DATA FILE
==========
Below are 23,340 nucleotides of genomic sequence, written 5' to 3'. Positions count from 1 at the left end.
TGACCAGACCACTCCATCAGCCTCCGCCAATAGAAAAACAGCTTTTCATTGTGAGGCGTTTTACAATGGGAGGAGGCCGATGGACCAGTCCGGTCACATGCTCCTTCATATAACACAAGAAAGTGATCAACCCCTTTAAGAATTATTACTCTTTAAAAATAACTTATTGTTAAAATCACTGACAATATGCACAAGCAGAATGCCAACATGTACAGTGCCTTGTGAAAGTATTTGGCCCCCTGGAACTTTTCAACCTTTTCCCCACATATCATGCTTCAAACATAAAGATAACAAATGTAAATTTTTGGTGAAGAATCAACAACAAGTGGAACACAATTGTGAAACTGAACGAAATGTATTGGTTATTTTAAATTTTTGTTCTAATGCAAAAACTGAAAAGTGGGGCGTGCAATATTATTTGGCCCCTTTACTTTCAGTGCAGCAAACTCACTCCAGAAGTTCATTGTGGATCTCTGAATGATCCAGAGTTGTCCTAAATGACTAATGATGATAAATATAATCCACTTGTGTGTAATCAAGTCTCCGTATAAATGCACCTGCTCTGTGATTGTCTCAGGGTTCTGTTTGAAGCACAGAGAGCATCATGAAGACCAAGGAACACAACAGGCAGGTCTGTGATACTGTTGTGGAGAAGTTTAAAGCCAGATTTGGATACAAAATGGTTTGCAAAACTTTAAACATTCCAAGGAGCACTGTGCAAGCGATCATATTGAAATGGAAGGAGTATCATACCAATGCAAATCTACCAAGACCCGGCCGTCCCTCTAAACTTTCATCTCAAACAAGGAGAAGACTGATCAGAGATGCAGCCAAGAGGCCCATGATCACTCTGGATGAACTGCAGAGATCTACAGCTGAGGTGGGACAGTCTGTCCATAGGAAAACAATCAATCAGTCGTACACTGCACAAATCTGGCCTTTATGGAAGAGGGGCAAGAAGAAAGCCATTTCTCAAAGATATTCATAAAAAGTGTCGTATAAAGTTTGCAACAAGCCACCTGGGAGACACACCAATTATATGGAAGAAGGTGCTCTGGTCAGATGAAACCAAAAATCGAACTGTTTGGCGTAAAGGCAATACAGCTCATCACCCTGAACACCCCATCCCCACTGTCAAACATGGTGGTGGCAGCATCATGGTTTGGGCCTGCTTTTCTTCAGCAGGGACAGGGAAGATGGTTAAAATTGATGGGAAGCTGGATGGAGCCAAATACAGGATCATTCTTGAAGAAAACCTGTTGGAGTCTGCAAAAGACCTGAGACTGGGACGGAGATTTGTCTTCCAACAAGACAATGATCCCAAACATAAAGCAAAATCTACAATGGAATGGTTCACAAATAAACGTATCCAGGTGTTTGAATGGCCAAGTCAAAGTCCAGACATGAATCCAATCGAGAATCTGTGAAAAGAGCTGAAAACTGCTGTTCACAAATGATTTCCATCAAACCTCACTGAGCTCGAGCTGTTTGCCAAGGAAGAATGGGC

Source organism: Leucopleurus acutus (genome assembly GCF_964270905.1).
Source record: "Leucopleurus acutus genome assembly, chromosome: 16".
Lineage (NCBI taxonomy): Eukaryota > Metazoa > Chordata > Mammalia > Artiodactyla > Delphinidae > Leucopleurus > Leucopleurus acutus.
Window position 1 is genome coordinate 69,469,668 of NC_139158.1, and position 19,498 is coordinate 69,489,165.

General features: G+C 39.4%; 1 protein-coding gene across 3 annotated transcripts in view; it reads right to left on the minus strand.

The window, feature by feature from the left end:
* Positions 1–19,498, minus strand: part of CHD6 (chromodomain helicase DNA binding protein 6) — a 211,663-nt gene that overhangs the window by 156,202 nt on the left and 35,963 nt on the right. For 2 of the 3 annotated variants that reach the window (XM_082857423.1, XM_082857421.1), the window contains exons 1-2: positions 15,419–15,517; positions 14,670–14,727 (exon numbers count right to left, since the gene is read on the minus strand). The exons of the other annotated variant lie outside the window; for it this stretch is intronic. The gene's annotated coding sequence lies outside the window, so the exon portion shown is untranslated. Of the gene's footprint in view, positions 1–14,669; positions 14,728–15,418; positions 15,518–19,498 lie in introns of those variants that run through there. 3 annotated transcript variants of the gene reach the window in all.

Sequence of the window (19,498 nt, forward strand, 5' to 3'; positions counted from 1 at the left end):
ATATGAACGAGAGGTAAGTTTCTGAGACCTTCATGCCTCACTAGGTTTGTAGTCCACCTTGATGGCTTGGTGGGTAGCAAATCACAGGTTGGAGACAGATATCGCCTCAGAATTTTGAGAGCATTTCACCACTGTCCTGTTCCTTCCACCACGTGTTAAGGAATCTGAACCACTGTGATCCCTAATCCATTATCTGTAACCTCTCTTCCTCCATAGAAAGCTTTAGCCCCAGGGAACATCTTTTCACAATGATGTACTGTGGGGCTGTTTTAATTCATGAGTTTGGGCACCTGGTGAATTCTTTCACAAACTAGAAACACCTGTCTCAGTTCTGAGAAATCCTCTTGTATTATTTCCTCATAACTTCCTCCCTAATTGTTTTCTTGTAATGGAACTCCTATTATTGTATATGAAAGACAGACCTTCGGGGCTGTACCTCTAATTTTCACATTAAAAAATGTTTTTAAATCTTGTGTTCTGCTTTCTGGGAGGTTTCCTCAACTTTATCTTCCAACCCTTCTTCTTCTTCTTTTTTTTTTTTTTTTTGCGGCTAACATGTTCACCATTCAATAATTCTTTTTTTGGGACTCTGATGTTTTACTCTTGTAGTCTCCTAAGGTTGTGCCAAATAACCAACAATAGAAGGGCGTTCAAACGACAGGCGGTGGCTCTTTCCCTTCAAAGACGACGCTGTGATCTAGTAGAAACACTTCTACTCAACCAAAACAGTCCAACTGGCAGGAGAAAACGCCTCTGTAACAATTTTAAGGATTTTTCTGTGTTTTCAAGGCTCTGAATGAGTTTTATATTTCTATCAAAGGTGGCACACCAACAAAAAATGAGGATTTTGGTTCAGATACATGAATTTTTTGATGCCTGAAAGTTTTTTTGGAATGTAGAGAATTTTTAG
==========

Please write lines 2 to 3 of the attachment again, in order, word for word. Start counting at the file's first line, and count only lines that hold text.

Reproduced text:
TGACCAGACCACTCCATCAGCCTCCGCCAATAGAAAAACAGCTTTTCATTGTGAGGCGTTTTACAATGGGAGGAGGCCGATGGACCAGTCCGGTCACATGCTCCTTCATATAACACAAGAAAGTGATCAACCCCTTTAAGAATTATTACTCTTTAAAAATAACTTATTGTTAAAATCACTGACAATATGCACAAGCAGAATGCCAACATGTACAGTGCCTTGTGAAAGTATTTGGCCCCCTGGAACTTTTCAACCTTTTCCCCACATATCATGCTTCAAACATAAAGATAACAAATGTAAATTTTTGGTGAAGAATCAACAACAAGTGGAACACAATTGTGAAACTGAACGAAATGTATTGGTTATTTTAAATTTTTGTTCTAATGCAAAAACTGAAAAGTGGGGCGTGCAATATTATTTGGCCCCTTTACTTTCAGTGCAGCAAACTCACTCCAGAAGTTCATTGTGGATCTCTGAATGATCCAGAGTTGTCCTAAATGACTAATGATGATAAATATAATCCACTTGTGTGTAATCAAGTCTCCGTATAAATGCACCTGCTCTGTGATTGTCTCAGGGTTCTGTTTGAAGCACAGAGAGCATCATGAAGACCAAGGAACACAACAGGCAGGTCTGTGATACTGTTGTGGAGAAGTTTAAAGCCAGATTTGGATACAAAATGGTTTGCAAAACTTTAAACATTCCAAGGAGCACTGTGCAAGCGATCATATTGAAATGGAAGGAGTATCATACCAATGCAAATCTACCAAGACCCGGCCGTCCCTCTAAACTTTCATCTCAAACAAGGAGAAGACTGATCAGAGATGCAGCCAAGAGGCCCATGATCACTCTGGATGAACTGCAGAGATCTACAGCTGAGGTGGGACAGTCTGTCCATAGGAAAACAATCAATCAGTCGTACACTGCACAAATCTGGCCTTTATGGAAGAGGGGCAAGAAGAAAGCCATTTCTCAAAGATATTCATAAAAAGTGTCGTATAAAGTTTGCAACAAGCCACCTGGGAGACACACCAATTATATGGAAGAAGGTGCTCTGGTCAGATGAAACCAAAAATCGAACTGTTTGGCGTAAAGGCAATACAGCTCATCACCCTGAACACCCCATCCCCACTGTCAAACATGGTGGTGGCAGCATCATGGTTTGGGCCTGCTTTTCTTCAGCAGGGACAGGGAAGATGGTTAAAATTGATGGGAAGCTGGATGGAGCCAAATACAGGATCATTCTTGAAGAAAACCTGTTGGAGTCTGCAAAAGACCTGAGACTGGGACGGAGATTTGTCTTCCAACAAGACAATGATCCCAAACATAAAGCAAAATCTACAATGGAATGGTTCACAAATAAACGTATCCAGGTGTTTGAATGGCCAAGTCAAAGTCCAGACATGAATCCAATCGAGAATCTGTGAAAAGAGCTGAAAACTGCTGTTCACAAATGATTTCCATCAAACCTCACTGAGCTCGAGCTGTTTGCCAAGGAAGAATGGGC

Source organism: Leucopleurus acutus (genome assembly GCF_964270905.1).